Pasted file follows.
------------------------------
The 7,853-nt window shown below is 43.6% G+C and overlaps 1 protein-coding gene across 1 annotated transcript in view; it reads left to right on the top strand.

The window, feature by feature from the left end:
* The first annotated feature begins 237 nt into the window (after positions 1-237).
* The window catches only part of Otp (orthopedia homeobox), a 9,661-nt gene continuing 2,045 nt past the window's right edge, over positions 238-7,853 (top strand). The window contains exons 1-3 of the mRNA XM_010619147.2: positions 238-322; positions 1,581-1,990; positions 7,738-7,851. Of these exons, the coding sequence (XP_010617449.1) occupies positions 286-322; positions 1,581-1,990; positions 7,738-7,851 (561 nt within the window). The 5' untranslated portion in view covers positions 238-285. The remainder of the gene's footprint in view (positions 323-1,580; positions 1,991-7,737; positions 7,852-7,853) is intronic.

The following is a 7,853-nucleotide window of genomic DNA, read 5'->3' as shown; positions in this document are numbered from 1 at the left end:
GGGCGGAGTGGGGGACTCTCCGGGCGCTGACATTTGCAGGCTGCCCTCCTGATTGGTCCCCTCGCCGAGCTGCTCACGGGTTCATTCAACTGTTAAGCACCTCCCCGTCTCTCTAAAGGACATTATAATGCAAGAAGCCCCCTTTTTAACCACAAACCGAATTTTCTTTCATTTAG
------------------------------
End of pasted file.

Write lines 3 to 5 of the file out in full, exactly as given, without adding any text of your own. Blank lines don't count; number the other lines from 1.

* The first annotated feature begins 237 nt into the window (after positions 1-237).
* The window catches only part of Otp (orthopedia homeobox), a 9,661-nt gene continuing 2,045 nt past the window's right edge, over positions 238-7,853 (top strand). The window contains exons 1-3 of the mRNA XM_010619147.2: positions 238-322; positions 1,581-1,990; positions 7,738-7,851. Of these exons, the coding sequence (XP_010617449.1) occupies positions 286-322; positions 1,581-1,990; positions 7,738-7,851 (561 nt within the window). The 5' untranslated portion in view covers positions 238-285. The remainder of the gene's footprint in view (positions 323-1,580; positions 1,991-7,737; positions 7,852-7,853) is intronic.

The following is a 7,853-nucleotide window of genomic DNA, read 5'->3' as shown; positions in this document are numbered from 1 at the left end: